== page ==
For most business owners and entrepreneurs, preparing, and communicating the financial statement section of a business plan is like trying to give driving directions to someone who doesn't speak the same language.
"Numbers" is the language most investors speak. But, it is also the language that many business owners and entrepreneurs don't speak or understand.
So how do you bridge this gap?
1) Understand there is a difference between "crunching" or preparing the financial statements and presenting them.
Preparing business plan financial statements often requires expert knowledge of double-entry accounting, taxes, merger and acquisition accounting, and finance. Skills most business owners or entrepreneurs don't have, except for perhaps the most seasoned or those with accounting backgrounds. Presenting the numbers, however, only requires that you understand how what you plan to do translates into cash; and, what the potential financial risks for the business are, and how you'll minimize them. If you cannot demonstrate that you understand these, then why would an investor ever give you money?
2) Get help early on.
Okay so you don't have any money to hire a CPA or an accountant, and they just won't do it for nothing. Reach out to your local college. Find the head of the accounting department or an accounting professor. Then, see how your project might be used to help the class learn about accounting, starting a business, or building financial models. The point is; you need someone who understands how to build projected financial statements based on your specific plans for the business. It is also important to find someone who can help you understand your financial statements.
3) Know the kind of investor you are seeking.
This is the same as a writer taking the time to know the audience before writing a book. For example, a banker puts more weight on the business' liquidity, collateral, and ability to convert assets into cash quickly if the business runs into trouble and a loan is called. The emphasis on these financial measures is different for a venture capitalist whose interest is more on how quickly your business can grow, the potential future cash flow it can generate, and the potential for cashing out at an amount much higher than the initial investment.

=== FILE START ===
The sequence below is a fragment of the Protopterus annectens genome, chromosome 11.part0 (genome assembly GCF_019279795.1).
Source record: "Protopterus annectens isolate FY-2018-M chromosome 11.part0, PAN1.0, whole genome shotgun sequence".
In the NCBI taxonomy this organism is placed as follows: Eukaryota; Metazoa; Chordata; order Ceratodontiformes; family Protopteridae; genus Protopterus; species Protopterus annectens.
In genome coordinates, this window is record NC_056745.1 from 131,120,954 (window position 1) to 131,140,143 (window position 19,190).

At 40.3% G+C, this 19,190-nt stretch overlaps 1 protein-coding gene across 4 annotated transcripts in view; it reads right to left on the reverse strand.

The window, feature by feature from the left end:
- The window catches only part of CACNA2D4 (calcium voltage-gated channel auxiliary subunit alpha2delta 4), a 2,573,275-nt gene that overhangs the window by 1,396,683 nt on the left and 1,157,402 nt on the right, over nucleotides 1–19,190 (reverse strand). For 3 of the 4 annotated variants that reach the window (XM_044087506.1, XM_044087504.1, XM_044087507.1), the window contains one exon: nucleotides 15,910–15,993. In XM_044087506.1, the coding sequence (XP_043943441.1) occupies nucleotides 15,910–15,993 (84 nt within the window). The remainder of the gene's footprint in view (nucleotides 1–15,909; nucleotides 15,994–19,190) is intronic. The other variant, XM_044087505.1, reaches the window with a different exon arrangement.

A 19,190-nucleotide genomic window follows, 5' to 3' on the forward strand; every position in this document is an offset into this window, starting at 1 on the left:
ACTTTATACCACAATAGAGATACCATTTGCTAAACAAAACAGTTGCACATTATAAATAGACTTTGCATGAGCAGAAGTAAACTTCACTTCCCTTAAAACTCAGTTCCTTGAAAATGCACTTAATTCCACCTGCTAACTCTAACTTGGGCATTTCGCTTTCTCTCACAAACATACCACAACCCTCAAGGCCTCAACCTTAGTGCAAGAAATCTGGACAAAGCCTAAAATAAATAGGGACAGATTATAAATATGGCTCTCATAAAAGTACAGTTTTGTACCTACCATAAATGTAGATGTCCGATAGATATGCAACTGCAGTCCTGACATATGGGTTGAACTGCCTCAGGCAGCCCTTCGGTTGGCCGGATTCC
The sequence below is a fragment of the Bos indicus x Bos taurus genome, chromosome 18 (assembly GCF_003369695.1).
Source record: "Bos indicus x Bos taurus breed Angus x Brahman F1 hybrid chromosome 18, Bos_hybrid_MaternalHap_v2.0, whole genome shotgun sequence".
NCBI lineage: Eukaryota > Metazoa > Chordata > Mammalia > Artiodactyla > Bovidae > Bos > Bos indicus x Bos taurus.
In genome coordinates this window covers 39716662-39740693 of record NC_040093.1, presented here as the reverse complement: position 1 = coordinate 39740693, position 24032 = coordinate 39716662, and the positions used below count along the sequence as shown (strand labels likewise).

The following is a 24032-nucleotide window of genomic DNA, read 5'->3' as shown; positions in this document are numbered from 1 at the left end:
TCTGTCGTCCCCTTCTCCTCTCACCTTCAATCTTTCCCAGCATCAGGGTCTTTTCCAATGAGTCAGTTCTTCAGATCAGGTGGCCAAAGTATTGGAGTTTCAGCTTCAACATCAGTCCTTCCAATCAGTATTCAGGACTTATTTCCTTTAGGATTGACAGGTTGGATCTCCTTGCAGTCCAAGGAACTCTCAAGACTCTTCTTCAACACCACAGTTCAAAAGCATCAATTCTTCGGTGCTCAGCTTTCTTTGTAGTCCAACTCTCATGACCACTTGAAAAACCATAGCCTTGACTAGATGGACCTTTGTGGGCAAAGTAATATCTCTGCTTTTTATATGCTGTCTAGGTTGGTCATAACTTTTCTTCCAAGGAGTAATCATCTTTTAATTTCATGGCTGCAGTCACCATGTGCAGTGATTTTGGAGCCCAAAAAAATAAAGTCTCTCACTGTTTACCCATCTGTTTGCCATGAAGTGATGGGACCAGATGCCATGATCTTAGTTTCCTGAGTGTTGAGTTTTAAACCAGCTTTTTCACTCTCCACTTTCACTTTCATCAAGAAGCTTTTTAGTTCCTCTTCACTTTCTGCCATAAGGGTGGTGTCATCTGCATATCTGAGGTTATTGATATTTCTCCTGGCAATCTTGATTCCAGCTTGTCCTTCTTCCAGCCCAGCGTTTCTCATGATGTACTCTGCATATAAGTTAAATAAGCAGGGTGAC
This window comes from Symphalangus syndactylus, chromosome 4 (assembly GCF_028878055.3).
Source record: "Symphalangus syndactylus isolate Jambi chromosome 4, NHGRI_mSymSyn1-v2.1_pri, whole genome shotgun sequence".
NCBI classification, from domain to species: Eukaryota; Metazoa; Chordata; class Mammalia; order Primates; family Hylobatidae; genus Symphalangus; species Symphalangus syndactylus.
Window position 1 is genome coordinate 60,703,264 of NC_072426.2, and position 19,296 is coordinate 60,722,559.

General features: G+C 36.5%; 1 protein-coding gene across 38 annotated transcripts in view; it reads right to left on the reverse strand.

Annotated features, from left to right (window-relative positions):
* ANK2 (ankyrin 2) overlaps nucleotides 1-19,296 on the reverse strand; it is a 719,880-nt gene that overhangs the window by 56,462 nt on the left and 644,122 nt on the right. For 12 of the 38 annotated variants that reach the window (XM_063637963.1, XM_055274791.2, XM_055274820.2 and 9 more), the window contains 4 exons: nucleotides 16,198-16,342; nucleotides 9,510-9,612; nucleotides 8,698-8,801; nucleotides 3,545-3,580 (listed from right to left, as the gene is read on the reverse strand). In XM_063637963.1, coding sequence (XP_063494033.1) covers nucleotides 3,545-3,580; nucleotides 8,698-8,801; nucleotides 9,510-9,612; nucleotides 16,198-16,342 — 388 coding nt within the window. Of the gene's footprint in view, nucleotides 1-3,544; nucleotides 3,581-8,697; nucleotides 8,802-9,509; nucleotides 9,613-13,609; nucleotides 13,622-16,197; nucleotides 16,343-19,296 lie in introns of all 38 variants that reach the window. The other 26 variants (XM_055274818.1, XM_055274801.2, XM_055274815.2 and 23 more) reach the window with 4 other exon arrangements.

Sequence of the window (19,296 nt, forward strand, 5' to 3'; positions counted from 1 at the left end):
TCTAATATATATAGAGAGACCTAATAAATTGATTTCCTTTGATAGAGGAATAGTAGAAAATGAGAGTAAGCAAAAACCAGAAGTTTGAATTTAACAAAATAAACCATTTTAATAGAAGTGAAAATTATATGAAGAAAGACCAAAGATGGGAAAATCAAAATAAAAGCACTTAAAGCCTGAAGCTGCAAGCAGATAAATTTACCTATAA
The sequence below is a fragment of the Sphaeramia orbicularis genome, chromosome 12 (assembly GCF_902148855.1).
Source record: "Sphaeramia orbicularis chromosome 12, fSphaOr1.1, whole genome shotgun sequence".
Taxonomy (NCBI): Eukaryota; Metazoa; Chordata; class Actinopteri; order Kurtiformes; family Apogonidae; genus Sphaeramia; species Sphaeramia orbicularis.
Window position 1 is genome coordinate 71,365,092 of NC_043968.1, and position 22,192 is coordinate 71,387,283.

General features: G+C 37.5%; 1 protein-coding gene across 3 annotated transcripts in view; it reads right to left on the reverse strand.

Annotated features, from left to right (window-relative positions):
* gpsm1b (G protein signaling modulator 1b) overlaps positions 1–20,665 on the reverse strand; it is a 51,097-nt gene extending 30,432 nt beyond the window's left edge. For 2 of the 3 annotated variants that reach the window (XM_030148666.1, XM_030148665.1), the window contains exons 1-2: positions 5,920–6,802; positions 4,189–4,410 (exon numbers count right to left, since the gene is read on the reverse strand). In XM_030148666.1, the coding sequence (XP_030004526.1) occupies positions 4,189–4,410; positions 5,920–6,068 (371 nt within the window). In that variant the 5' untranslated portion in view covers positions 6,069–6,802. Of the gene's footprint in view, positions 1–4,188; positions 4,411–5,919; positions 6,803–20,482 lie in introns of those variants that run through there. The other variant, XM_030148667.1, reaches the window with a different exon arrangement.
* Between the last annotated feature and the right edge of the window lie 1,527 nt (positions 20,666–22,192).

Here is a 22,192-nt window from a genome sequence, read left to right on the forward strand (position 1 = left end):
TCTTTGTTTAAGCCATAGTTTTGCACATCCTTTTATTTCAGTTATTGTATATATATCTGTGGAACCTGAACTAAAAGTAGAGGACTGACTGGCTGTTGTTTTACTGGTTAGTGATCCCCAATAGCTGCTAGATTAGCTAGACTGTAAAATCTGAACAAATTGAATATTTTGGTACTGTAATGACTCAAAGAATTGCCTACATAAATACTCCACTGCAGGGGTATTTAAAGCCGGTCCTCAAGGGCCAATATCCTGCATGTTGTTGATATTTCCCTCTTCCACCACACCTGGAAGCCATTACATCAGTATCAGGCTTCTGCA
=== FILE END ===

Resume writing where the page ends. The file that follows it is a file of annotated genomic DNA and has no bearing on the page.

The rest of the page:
4) Present only the numbers and measures most important to your type or types of investors in the body of your business plan.
Save the more detailed financial statements for the appendix and due diligence stage. Of course you need detailed financial statements and projections to support your business plan, but don't think you need to share them with potential investors upfront. Investors are more interested in seeing if a few key numbers and financial measures make sense and that they support your strategies before they waste time digging through your supporting data. If they are interested in moving forward with you, believe me, they will dig into your financial statements.
5) Use graphs and tables wisely to present financial information.
Graphs are great for presenting trends and comparisons. Keep them simple and uncluttered. Be sure headings, labels, axis tabs, and so on are clear and legible. Nothing is better than a great graph or table to convey a message clearly and quickly. But remember, a bad graph or table can create much damage and confusion too.